There are also some specialist insurers that we can approach to get you the critical illness cover, if these other routes aren’t right for you.
Income protection pays you a replacement of your monthly income, if you are unable to work due to ill health.
Income protection is another trickier insurance to arrange. With the higher risk of breaks, sprains and potential heart symptoms, insurers see that having EDS makes someone more likely to place a claim for income protection.
I appreciate that this is annoying, but if I’m honest with myself and you, I do get it. I know that I’m more likely to seriously hurt myself, than someone that doesn’t have our bendy collagen, and insurance is all about risk.
Income protection for people with Ehlers-Danlos Syndrome is available with some specific insurance policies. The eligibility criteria for this is quite strict and might be dependent upon your employer setting up a company funded income protection plan.
This could be arranged through your employer, or your own company, and is known as a Group Income Protection scheme. Please contact us if you want to discuss this option.
The Seven Families is a charity-led campaign focused upon demonstrating the real value of income protection. Not just the money, but all of the extras that can come with these policies.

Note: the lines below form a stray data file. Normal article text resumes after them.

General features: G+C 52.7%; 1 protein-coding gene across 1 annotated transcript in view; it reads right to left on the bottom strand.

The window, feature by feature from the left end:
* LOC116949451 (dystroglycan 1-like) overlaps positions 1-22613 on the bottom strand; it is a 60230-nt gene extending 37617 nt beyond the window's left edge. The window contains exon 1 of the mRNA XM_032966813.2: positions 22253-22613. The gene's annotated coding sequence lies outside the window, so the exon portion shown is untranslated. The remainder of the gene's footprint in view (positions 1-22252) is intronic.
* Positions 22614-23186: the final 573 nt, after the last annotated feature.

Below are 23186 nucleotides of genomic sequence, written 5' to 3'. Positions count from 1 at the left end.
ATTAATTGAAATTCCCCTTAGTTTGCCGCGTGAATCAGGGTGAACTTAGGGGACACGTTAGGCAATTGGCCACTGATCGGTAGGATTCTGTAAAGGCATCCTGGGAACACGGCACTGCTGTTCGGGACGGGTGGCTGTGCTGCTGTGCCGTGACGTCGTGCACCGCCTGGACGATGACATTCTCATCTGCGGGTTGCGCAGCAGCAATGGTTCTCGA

Part of their work was to help a woman named Melanie Knights, who had to give up her career as a midwife, when she was diagnosed with EDS. In this video, Melanie and her partner talk about the shock to the family when her income suddenly stopped.
An alternative to income protection is a policy called Accident, Sickness and Unemployment cover. This type of policy offers short-term income protection over a period of 12 to 24 months if you are unable to work due to disability, long-term illness or involuntary redundancy.
An accident, sickness and unemployment policy is not medically underwritten, meaning that the diagnosis of Ehlers-Danlos Syndrome will have no bearing on the terms of cover that you are offered.
You should be fully aware though that any claim that you place will exclude inability to work due to circumstances related to the Ehlers’ Danlos Syndrome.